The security researcher Lukas Stefanko from ESET has revealed a very particular case of Google Play malware: a screen recording application that a year later began to spy on its users. Recorded the audio from the mobile microphone every 15 minutes and sent them to his servants.
The application achieved just over 50,000 downloads and the curious thing is that for almost a year he behaved legitimately, without malware, until you received the update that included the malicious code inside. The application, called iRecorder, is no longer on Google Play, although its APK continues to be distributed on various third-party application pages.
From recording the screen to spying on users
It is common for malicious applications to initially hide their intentions in order to evade detection by Google’s automated systems and potential manual analysis of new applications, which are always more susceptible to malware than updates. What is not so common is that the trojan takes so long to deploy: almost a year.
That’s just what happened with iRecorder, a screen recording app for Android from the developer Coffeeholic Dev. The app was launched in September 2021, but it would not be until August 2022 when the update to version 1.3.8 officially made it a trojan. Later, the app continued to be updated, its last version available, before it disappeared from the store, being version 2.0.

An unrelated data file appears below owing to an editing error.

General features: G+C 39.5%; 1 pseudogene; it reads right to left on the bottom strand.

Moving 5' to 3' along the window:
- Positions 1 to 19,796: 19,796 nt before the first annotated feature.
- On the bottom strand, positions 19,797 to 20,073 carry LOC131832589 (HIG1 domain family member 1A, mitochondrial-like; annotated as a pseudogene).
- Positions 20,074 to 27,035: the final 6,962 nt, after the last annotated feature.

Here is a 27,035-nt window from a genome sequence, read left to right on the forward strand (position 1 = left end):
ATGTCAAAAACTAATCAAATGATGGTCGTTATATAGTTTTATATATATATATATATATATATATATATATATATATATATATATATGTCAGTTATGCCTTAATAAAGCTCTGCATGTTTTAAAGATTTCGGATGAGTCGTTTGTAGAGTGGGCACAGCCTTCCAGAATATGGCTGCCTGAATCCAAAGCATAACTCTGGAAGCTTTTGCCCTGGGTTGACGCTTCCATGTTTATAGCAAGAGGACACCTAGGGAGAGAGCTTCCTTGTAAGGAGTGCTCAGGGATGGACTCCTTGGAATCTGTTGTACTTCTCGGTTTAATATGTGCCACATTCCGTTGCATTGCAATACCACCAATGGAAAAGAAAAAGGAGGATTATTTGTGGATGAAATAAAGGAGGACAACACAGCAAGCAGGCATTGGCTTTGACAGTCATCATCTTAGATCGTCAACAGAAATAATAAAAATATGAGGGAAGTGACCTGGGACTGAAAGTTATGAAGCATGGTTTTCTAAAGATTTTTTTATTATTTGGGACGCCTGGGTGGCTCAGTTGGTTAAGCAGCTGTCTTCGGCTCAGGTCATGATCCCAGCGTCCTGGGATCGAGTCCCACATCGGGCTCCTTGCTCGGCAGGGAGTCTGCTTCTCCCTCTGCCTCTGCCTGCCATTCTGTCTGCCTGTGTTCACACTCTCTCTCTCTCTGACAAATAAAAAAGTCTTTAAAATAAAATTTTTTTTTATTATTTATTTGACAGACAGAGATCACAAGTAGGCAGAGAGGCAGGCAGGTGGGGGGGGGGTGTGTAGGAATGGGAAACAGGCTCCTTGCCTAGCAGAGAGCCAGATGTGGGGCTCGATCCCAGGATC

As a Trojan, iRecorder recorded microphone audio every 15 minutes and sent it to its servers, taking advantage of the fact that, due to its screen recording functionality, it would have permission to access the microphone beforehand. The included malware was based on AhMyth’s open source remote access code, available on Github.
Since Android 11, the operating system can Automatically revoke app permissions that you don’t use often, which should prevent the app from spying on people who haven’t opened it recently, but it’s hardly a solution for apps that have a reason to use sensitive permissions and then abuse them. them to use for other purposes.
It is somewhat strange that a malware application opts for this type of espionage indiscriminately, so it is suspected that it was being used to spy on a specific group of people, although no evidence has been found of who or confirmation that this is the case. Of all the possible functionalities of the Trojan on which it is based, such as spying on location, files or SMS, only audio recording was initially implemented.
The good news is that the app is no longer available on Google Play, although it leaves a bitter taste in our mouths that it achieved several tens of thousands of downloads, was available on Google Play for months with malware inside it, and shows us that any application that is reliable today could not be tomorrowbypassing Google’s detection systems.
Image | GraphicMama-team in Pixabay
Via | The Verge
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